Friday, 4 April 2008

Awsome jBPM Performance Numbers

Couple of weeks ago I saw a great presentation by Joram Barrez of Dolmen called "The Full Stack". Basically he showed how they selected jBPM and SeeWhy and composed it into a full BPM solution. Since I went to the event with not much expectations, this was a pleasant surprise. Things became even more interesting when Joram showed the performance tests they did to see if jBPM would meet their demands. We wanted to do those tests for ages, but never got to it. So big thanks, Joram for sharing them with us !

As you might know process execution in jBPM can happen with or without persistence. These measurements are done *with* persistence, as this is the most common way of how jBPM is used.

He started with the simplest process. That took 2 milliseconds to execute.
Then a processes that grew longer and longer:

Then he verified the effect of simple and complex process concurrency:


Amen.

So even this complex process runs with only 12 ms overhead of jBPM ! Awsome. Even I was surprised :-)

And the last test was a complete realistic process of handling a hospital report. That took 3 milliseconds to execute.


All of this shows that the overhead created by jBPM runtime process management is really small. Doing the statemanagement of such processes yourself will lead to a lot more development time, and in many cases, the performance will not be as optimized as just using jBPM.

This only highlights the performance evaluation part of the talk. I definitely recommend to read his blog post about the full contents of Joram's presentation.

16 comments:

  1. I had expected some reactions on the measurements , so here is some clarification:

    - The examples I used were very academic. In our production systems, we don't get numbers which are as high as these ones.
    However, people tend to call jBPM 'slow' when referring to the whole business process time execution.

    This is not fair, since the logic that is attached to the nodes is most of the times the culprit. Jbpm is most of the time plain Hibernate, and we all know Hibernate can be very fast.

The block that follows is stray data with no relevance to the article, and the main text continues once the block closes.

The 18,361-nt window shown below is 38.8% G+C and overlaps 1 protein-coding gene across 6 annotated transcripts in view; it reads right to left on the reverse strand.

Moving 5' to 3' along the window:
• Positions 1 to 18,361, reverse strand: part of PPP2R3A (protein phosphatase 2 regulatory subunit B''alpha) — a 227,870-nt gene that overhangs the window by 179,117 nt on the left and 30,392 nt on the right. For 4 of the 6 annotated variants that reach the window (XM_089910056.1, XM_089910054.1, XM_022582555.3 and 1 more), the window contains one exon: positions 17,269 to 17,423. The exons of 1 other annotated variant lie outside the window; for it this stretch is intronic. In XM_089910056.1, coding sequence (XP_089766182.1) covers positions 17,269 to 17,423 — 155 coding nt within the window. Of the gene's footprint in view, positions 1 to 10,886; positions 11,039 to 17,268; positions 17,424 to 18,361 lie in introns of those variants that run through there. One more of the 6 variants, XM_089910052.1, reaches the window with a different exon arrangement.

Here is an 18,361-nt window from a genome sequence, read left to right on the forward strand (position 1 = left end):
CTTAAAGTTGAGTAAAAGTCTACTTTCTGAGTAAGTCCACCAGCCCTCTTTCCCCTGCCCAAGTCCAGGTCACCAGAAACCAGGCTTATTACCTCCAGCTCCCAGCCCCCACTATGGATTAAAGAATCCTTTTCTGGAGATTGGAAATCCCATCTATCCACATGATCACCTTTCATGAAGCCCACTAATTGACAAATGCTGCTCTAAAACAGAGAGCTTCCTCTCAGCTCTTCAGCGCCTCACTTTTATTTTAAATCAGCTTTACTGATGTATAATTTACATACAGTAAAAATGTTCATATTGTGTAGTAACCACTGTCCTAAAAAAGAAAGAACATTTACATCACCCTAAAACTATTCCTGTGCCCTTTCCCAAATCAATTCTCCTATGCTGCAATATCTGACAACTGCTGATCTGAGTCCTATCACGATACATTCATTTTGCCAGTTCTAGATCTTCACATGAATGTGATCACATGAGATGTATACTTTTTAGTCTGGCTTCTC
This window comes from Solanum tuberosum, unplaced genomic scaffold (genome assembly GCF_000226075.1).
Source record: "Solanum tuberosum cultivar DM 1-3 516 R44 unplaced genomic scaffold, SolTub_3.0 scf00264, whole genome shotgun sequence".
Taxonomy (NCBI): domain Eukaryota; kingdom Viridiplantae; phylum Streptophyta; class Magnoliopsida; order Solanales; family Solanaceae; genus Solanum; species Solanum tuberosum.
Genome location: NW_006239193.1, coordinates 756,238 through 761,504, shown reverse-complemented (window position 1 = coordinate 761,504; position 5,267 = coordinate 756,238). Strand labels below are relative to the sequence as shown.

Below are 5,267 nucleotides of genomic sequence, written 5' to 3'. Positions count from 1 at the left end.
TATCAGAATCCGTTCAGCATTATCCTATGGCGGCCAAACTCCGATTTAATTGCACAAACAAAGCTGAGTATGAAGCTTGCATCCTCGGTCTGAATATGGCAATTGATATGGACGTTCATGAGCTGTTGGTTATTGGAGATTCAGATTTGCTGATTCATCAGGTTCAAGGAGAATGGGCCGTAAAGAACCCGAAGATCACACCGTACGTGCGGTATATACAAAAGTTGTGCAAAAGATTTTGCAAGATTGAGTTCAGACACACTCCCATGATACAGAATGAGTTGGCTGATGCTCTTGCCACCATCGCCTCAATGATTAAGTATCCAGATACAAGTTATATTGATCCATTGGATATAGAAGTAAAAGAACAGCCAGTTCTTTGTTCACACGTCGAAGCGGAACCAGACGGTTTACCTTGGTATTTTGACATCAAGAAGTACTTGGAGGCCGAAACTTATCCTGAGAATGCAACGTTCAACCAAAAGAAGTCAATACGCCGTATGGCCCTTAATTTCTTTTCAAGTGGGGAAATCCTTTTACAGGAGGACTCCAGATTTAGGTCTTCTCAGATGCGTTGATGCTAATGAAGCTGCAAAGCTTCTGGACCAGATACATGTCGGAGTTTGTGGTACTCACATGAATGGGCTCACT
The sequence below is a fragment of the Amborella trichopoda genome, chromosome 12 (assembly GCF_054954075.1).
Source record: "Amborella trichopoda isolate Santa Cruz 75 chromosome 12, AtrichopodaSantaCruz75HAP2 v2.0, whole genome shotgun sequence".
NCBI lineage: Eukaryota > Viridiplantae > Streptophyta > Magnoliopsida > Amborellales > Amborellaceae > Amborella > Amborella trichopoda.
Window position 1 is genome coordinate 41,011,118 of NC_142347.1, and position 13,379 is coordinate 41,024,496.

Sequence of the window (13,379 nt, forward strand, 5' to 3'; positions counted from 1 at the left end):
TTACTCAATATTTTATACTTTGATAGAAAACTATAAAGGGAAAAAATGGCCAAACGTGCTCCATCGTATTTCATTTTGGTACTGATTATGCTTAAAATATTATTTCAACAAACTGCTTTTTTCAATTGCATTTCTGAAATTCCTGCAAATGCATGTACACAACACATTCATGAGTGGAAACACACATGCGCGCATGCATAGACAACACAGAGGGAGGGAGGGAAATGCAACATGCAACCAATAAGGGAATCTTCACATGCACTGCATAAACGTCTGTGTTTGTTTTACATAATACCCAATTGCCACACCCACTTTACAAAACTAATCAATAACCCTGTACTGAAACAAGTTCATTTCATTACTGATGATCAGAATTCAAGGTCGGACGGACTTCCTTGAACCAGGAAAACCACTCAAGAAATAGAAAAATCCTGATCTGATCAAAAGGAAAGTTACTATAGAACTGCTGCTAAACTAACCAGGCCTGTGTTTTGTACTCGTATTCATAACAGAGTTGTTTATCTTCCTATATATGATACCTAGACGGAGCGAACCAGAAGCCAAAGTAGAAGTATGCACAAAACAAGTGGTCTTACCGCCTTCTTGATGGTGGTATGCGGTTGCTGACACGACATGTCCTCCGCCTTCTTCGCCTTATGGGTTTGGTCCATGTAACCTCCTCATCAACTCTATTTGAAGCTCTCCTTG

- In the examples, the interactions with the processes were minimal or non-existant. This allowed me to do quick measurements, but it is true that this is not a real scenario.

    - Hibernate's 'show_sql' was set to false.
    This little parameter had a huge impact on the total time. When it was set to true, however, you could see that there are a lot of non-cached actions (inserts/updates).

    - No logging to the JBPM_LOG happened. This has an impact, since a lot of logging happens by default.

    - Log4j was configured at the ERROR level, which means that no logging was happening.

    - The database was a locally installed MySQL database, configured to cope with a high level of traffic.

    - The tests ran isolated only to test the jBPM overhead. No logic was added (the ActionHandler classes are empty).

    - In my experience, the biggest benefactor to a better jBPM performance is Hibernate caching.

    It is true that jBPM does a lot of queries, but many of them can be cached without any problems. If fact, 90% of the time jBPM is doing Hibernate stuff. The whole process is always the same (same nodes), so a lot of caching can happen there.

    The examples I showed were quite basic and almost completely static, so caching had a big some impact in the numbers (I used EHCache for the presentation).

    Do note that this does not mean that everything is cached, all the inserts/updates must still happen, but the reads are very fast.

    I haven't done a real comparison where no caching is used, this will certainly be a big difference. But then again, who uses Hibernate without using a cache?

    - When I run my 'realistic' business process at this very moment (note: 2 JBoss servers are running, 2 eclipses and some databases so the numbers are a bit higher than usual) I get about 10 ms when I take the average difference between the start timestamp and end timestamp which are saved in the JBPM_PROCESSINSTANCE table.
    However, if you take the total running time the whole measurment takes 65 ms/process. This is not correct however, since XML is generated in a separate thread and the task lists are managed by 2 other threads. So the average difference between the timestamps are all I have. Unless these are wrong (which is hard to believe), I think that this is quite fast.

    To conclude: I'm not saying the numbers I showed can be mapped to real production systems.
    In my opinion, jBPM is at a high-level nothing more than a state machine implemented with Hibernate.

    We know that Hibernate can be fast, so why would jBPM be slow?

    The measurements I did were only to check whether the run-time overhead was decent enough for this customer, which was the case for his customer.


    Comments and remarks are appreciated!

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  2. Joram,

    Thanks for sharing that! It's very usefull information.

    regards, tom.

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  3. What I have seen to be jBpm bottleneck is ActionHandlers, and parsing them. I don`t believe in such a numbers with action-handling in nodes.

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  4. Joram Barrez9 April 2008 08:06

    Pou,